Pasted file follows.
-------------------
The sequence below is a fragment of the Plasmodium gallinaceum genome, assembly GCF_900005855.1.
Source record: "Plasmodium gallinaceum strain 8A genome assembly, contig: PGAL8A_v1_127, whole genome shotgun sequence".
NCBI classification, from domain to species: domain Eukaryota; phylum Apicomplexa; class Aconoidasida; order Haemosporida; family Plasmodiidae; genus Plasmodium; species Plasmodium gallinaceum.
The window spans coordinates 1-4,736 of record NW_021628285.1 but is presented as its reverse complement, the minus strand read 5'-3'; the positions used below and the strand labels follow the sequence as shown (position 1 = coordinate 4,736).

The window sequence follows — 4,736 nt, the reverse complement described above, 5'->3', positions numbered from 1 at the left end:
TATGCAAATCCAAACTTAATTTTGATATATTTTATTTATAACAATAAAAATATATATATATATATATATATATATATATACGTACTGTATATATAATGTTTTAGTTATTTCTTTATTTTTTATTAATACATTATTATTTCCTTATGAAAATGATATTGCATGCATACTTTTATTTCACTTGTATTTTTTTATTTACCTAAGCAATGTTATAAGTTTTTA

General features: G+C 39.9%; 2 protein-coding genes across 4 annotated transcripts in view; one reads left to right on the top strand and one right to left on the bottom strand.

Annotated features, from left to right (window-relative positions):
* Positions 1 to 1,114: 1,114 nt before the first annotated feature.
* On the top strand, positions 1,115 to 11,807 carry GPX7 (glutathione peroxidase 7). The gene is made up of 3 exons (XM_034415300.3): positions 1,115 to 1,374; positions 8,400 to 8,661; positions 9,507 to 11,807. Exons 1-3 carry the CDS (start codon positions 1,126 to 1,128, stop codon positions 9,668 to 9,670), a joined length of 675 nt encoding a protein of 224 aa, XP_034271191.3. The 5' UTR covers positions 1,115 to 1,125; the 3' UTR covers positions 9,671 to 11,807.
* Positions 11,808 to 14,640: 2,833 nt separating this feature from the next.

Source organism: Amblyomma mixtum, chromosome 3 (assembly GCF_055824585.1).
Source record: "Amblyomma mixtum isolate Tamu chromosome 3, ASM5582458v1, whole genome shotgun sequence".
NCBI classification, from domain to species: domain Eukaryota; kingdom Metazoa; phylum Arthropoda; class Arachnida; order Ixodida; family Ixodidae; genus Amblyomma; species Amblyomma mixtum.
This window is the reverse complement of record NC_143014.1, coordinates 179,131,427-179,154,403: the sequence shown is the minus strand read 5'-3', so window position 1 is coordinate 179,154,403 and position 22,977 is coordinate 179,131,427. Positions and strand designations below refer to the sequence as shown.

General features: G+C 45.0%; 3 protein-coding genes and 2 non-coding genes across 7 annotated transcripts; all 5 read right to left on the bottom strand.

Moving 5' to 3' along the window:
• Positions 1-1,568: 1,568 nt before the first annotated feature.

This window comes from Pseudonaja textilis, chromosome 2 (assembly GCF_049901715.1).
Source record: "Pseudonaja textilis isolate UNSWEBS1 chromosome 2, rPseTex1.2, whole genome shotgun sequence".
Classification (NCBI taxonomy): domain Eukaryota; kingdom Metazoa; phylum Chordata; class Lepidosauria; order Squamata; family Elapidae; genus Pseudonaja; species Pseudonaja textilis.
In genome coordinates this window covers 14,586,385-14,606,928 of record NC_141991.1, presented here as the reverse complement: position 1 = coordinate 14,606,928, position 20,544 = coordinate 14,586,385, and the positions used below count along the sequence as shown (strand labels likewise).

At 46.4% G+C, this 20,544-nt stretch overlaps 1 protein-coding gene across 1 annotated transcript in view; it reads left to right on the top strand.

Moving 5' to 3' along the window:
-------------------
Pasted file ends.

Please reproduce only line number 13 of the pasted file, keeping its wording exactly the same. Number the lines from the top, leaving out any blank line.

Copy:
Source record: "Amblyomma mixtum isolate Tamu chromosome 3, ASM5582458v1, whole genome shotgun sequence".